Virtual reality: a (very) brief history, part 1

By Justin Ware. Published at Nov 23, 2018, in Ctrl Alt Del

Virtual reality (VR) headsets burst onto the gaming scene in 2012, taking advantage of significant advancements in hardware.

Due to the sustained relevance of the gaming industry, the global VR market is projected to reach a sizeable US$3.3 billion this calendar year.

As someone who enjoys playing the occasional game with friends, the emergence of VR is pretty exciting. Whacking on a headset and hunting giant dinosaurs with a virtual Jeff Goldblum would make me at peace with the world.

Life finds a way with VR.
Life finds a way with VR.

For those that may not be aware, HTC, Oculus Rift, PlayStation, Google, Nvidia and Samsung are just some of the companies producing gaming VR headsets today.

Humble beginnings

While VR headsets looks like something straight out of a sci-fi film, the concept is actually kind of old.

In fact, there’s evidence to suggest VR could date back as far as the 1800s.

What?

I know, right? Here’s an exclusive look at the ‘very first’ VR headset from circa 1900.

Such technology. Much wow.
Such technology. Much wow.

Sir Charles Wheatstone invented the stereoscope, which used a pair of simple wedge lenses to view images in 3D.

I feel that historians are making a bit of a reach with the 'stereoscope = VR' comparisons, which is why computer scientist, Jaron Lanier, is considered the founding father of VR technology.

Lanier founded VPL Research in 1984 and began developing the inaugural virtual reality system out of his San Francisco home.

The founding father of VR: Jaron Lanier (420 anyone?)
The founding father of VR: Jaron Lanier (420 anyone?)

During this time, VPL Research developed three products:

  • The Data Glove: This device utilised 6502 microcontrollers and was hooked up to a computer. The fully interactive glove contained fiber-optic bundles which tracked and allowed users to manipulate and re-orient virtual objects in real time.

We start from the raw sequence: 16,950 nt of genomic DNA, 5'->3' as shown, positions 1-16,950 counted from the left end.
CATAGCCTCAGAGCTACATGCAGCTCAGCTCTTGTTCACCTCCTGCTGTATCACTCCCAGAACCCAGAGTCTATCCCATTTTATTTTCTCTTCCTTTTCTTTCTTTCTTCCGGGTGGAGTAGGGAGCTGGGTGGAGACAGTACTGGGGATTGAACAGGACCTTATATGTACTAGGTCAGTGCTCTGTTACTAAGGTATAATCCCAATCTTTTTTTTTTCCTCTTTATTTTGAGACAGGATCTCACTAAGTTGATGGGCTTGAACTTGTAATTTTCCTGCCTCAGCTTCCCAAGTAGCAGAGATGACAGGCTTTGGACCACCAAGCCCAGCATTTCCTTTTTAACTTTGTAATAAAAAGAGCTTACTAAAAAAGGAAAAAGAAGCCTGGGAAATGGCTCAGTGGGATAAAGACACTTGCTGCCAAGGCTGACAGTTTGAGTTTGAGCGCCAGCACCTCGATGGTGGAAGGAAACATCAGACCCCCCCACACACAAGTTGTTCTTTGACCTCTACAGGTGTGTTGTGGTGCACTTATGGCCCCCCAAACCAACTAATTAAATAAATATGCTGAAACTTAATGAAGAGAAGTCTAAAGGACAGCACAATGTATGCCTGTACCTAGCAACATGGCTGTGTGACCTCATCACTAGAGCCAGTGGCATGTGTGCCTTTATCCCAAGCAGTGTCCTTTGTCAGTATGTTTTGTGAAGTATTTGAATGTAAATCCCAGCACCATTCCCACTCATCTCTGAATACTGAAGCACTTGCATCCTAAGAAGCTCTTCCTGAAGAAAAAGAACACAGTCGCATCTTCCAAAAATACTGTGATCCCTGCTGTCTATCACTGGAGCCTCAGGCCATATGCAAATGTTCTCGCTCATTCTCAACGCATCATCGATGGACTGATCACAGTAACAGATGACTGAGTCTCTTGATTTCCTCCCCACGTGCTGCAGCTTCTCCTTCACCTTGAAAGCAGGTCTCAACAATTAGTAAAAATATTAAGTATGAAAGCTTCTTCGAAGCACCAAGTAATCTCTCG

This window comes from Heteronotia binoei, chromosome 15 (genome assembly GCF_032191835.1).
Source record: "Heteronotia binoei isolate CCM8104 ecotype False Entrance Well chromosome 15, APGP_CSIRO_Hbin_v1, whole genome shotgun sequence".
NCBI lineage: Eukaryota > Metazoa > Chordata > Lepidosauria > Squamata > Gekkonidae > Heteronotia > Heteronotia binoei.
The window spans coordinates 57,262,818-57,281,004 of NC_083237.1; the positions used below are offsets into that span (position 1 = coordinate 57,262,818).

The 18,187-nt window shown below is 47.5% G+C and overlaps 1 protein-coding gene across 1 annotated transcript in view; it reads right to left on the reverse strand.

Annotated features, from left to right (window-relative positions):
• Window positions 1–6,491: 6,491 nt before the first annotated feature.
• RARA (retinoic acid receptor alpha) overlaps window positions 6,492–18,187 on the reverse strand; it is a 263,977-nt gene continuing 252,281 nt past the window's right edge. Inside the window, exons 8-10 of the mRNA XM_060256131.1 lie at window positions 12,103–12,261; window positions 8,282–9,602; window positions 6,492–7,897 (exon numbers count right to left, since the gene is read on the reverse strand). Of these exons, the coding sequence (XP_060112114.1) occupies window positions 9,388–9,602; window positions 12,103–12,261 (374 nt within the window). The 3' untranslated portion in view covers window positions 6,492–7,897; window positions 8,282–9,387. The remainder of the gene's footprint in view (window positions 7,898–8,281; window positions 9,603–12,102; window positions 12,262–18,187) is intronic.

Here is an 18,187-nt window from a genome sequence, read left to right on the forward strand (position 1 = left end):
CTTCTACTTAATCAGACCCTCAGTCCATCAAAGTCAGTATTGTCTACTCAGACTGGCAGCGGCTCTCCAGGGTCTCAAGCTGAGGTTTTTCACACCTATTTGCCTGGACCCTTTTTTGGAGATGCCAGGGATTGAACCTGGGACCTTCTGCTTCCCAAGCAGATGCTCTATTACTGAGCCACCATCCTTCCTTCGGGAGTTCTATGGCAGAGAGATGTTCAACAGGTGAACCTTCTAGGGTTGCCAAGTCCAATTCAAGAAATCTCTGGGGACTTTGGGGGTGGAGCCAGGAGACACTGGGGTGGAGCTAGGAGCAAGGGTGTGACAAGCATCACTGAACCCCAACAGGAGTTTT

• The EyePhone: Long before the Apple iPhone came along, the VPL EyePhone was a thing. It was a mounted headset that could track user movement and provided immersive simulation.
  • The Data Suit: As the name suggests, the Data Suit was VPL’s full body sensory device that provided intuitive feedback.
VPL’s luscious latex.
VPL’s luscious latex.

While VPL’s product suite never caught on (it filed for bankruptcy in 1990 and was bought out by Sun Microsystems in 1999), the foundation was laid.

Gaming behemoth, SEGA, had fans salivating when it unearthed its VR glasses at the Summer International Consumer Electrics Show (now known as CES) in 1993. They were intended for the company’s Sega Genesis/Mega Drive console but never went into production.

While these glasses never saw the light of day, the prototype was enough to make arch rival Nintendo say “Hold my beer” (in a manner of speaking).

In 1995, the SEGA arch rival introduced the Virtual Boy. The 32 bit console was marketed as the first console capable of displaying stereoscopic 3D graphics.

Unfortunately, Virtual Boy did not conform to the standards of ergonomics, and it was therefore almost impossible to use the system without dysfunction. Due to high production cost and poor commercial performance, Nintendo discontinued the console in favour of the Nintendo 64 (and we know how that panned out).

Between VPL's ultimate bankruptcy and the gaming industry's flash in the pan failure, VR became something of a meme.

In part two, I'll take a look at how The Matrix played a pivotal role in turning VR’s fortunes around, and why VR is going from strength to strength today.

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